History of Mp3 Players

An Mp3 player, in simple words, is an electronic device used to play digital audio. Back then, people used these players to listen to their favorite music on the go, but today, they are replaced with smartphones and sound streaming apps. The media players could also play several other audio formats apart from Mp3, such as:

  • Windows Media Audio
  • Advanced Audio Coding 
  • Vorbis 
  • FLAC
  • Speex
  • Ogg


Digital Media Player

The thought about the digital media players arose in 1981 when Kane Kramer invented the IXI. The IXI was approximately the size of a credit card that had an LCD screen. It also included navigation and audio buttons. The memory capacity was around 8MB that could play not more than three and a half minutes of audio. 

Then the hunt for better players started, and digital media players were invented in a row, one after another. The aim was to build a device that could play 10 minutes to an hour of audio. Later on, five different prototypes were invented in 1986. 


A research program was started in 1987 that aimed at inventing a device that could code music with the minimum possible bit-rate sampling and higher quality. Karlheinz Brandenburg was the in-charge of this project that was held originally in a German research institute. 

Audio Highway succeeded in releasing the Listen Up music player that could play an hour of the audio music. CES awarded this device for its exceptional quality. Besides being an award-winning device, not more than 25 copies were made. 

MP3 Player


MP3 Players are portable devices operated using headphones and batteries. Some of the players feature an FM radio tuner inside them. They can be connected to devices like CD players to play the music directly obtained from the player’s memory. The CD players help you use MP3 players without it being connected to a computer. 

MPMan F10

Mp3 was introduced in 1994 as an audio data compression device. It was established using a variety of techniques, including the psychoacoustic and FFT methods. This world’s first Mp3 player was named “MPMan F10”. A South Korean company called “SaeHan Information System” invented this and became the first company to invent an Mp3 player in 1997.  Later, MP32Go Player was also released in 1997.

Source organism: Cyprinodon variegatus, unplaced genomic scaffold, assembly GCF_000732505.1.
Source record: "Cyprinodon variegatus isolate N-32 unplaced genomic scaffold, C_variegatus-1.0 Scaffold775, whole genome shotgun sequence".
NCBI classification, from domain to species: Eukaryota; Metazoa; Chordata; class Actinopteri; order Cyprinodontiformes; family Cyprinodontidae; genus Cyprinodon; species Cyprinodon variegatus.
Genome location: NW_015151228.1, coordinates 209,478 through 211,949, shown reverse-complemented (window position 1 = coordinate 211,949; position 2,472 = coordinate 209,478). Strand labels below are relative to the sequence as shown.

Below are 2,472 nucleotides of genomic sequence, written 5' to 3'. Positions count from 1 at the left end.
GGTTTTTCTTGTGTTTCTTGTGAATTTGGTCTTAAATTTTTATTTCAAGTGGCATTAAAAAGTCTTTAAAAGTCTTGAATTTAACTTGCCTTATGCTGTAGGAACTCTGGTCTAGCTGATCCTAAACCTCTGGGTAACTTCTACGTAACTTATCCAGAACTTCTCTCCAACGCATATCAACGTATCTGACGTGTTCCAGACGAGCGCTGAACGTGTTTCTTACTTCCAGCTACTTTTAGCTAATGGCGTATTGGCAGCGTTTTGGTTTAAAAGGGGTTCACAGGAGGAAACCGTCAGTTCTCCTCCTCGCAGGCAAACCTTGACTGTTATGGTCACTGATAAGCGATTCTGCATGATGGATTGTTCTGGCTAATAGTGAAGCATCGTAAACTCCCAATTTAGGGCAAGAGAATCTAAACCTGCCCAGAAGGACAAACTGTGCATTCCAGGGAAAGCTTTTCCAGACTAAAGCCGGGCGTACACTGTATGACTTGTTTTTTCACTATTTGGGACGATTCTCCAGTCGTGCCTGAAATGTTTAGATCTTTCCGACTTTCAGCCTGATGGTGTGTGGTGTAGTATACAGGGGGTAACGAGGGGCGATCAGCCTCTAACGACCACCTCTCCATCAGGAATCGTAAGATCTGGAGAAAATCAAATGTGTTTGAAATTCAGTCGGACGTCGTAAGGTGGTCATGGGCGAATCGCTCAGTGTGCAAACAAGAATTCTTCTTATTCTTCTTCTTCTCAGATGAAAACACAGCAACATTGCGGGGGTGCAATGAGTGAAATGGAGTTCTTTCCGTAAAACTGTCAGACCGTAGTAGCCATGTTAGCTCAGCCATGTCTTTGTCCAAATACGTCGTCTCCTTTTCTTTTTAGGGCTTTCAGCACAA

A 32 MB version of the “MP Man F10”, the “Eager Labs F10” was released for the first time in the American market in 1998. Though it was not user expandable, it was possible to be upgraded to 64 MB. 

Rio PMP300 MP3 Player

Rio PMP300 MP3 Player

The same year (1998), Diamond Multimedia released the Rio PMP300 MP3 player that became a major success and rose public interest in digital music. In response, the RIAA sued the company after accusing it of illegally replicating the music. Universal City Studios and Mp3 players were considered legal devices after winning the case against RIAA.

Personal Jukebox

Personal Jukebox

The next year (1999), several new brands entered the market following the advent of the Eiger Labs and Diamond. Compaq succeeded in designing the Personal Jukebox (PJB-100) in 1999. It was then released by Hango Electronics Co. This device had the greatest storage till now (4.8 GB) that could store more than 1,200 songs. 

Afterward, the jukebox segment of digital music portables was designed and released in the market. This segment was considered the most dominant of the digital music players. 

First In-Dash MP3 Players

First In-Dash MP3 Players

At last, digital music players managed to become the most popular in the category. The Empeg Car and Rio Car were the first in-dash MP3 players to debut in 1999. They supported capacities ranging from 5-28 GB and were sold by a company called Rio.

In 1999, Napster invented a system that permitted digital files to be transferred from one user’s hard drive to another regardless of their geographic location.

Types of MP3 Players

1. CD-Players


These players are capable of playing the audio CDs and the homemade data CDs comprising digital audio files, including MP3. CD players started gaining popularity in the 90s and started replacing cassettes. Why people preferred CDs over Cassettes is not a secret as these are likely to occupy less space than cassettes. Another plus point of switching to the CD players was the ease to copy and transfer the music files to the computer. 

2. Pocket Device

Pocket Device

Digital audio files are typically stored on solid-state devices such as memory cards, which may be external or internal. They come in very small sizes ranging from 128MB to 1GB but can typically be expanded with additional memory. 

3. Devices that Read Audio From Hard Drive

These players had a higher capacity that ranged from 1.5 GB to 100GB. The capacity depends upon the technology of hard drives they use. In simple words, these devices are capable of storing more than hundreds of songs. An example of a device belonging to this category is an iPod. 


The MP3 players have been evolved a great deal from 1981 till now. Although the latest smartphones and Spotify/SoundCloud have taken the place of Mp3 players, you can still find one in the market today.